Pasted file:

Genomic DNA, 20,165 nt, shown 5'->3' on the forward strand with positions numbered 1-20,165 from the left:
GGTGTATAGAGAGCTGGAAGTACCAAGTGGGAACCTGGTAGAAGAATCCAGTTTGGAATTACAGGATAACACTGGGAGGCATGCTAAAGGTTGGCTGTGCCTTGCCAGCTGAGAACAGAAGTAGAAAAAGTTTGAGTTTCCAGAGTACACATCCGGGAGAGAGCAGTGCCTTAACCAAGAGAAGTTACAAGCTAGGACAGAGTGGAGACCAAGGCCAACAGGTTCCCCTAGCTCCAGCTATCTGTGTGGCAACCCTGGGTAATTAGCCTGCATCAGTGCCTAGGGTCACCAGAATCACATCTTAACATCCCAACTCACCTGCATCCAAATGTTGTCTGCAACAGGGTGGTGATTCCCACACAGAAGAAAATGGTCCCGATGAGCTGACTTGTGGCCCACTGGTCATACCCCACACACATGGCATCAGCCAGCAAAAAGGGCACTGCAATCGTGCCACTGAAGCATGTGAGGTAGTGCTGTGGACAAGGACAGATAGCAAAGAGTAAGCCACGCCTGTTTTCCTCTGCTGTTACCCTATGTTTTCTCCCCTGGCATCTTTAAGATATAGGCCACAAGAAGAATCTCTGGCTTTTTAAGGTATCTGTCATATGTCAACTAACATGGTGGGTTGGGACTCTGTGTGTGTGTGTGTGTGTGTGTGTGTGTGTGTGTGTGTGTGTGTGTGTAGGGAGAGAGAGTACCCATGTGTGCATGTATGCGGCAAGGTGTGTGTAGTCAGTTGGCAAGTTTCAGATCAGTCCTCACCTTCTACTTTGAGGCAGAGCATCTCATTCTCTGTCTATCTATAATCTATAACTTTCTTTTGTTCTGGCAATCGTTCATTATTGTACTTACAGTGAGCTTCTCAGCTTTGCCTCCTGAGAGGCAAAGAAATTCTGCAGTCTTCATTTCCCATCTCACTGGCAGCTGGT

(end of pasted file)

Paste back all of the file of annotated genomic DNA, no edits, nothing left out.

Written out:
Genomic DNA, 20,165 nt, shown 5'->3' on the forward strand with positions numbered 1-20,165 from the left:
GGTGTATAGAGAGCTGGAAGTACCAAGTGGGAACCTGGTAGAAGAATCCAGTTTGGAATTACAGGATAACACTGGGAGGCATGCTAAAGGTTGGCTGTGCCTTGCCAGCTGAGAACAGAAGTAGAAAAAGTTTGAGTTTCCAGAGTACACATCCGGGAGAGAGCAGTGCCTTAACCAAGAGAAGTTACAAGCTAGGACAGAGTGGAGACCAAGGCCAACAGGTTCCCCTAGCTCCAGCTATCTGTGTGGCAACCCTGGGTAATTAGCCTGCATCAGTGCCTAGGGTCACCAGAATCACATCTTAACATCCCAACTCACCTGCATCCAAATGTTGTCTGCAACAGGGTGGTGATTCCCACACAGAAGAAAATGGTCCCGATGAGCTGACTTGTGGCCCACTGGTCATACCCCACACACATGGCATCAGCCAGCAAAAAGGGCACTGCAATCGTGCCACTGAAGCATGTGAGGTAGTGCTGTGGACAAGGACAGATAGCAAAGAGTAAGCCACGCCTGTTTTCCTCTGCTGTTACCCTATGTTTTCTCCCCTGGCATCTTTAAGATATAGGCCACAAGAAGAATCTCTGGCTTTTTAAGGTATCTGTCATATGTCAACTAACATGGTGGGTTGGGACTCTGTGTGTGTGTGTGTGTGTGTGTGTGTGTGTGTGTGTGTGTGTGTGTGTAGGGAGAGAGAGTACCCATGTGTGCATGTATGCGGCAAGGTGTGTGTAGTCAGTTGGCAAGTTTCAGATCAGTCCTCACCTTCTACTTTGAGGCAGAGCATCTCATTCTCTGTCTATCTATAATCTATAACTTTCTTTTGTTCTGGCAATCGTTCATTATTGTACTTACAGTGAGCTTCTCAGCTTTGCCTCCTGAGAGGCAAAGAAATTCTGCAGTCTTCATTTCCCATCTCACTGGCAGCTGGT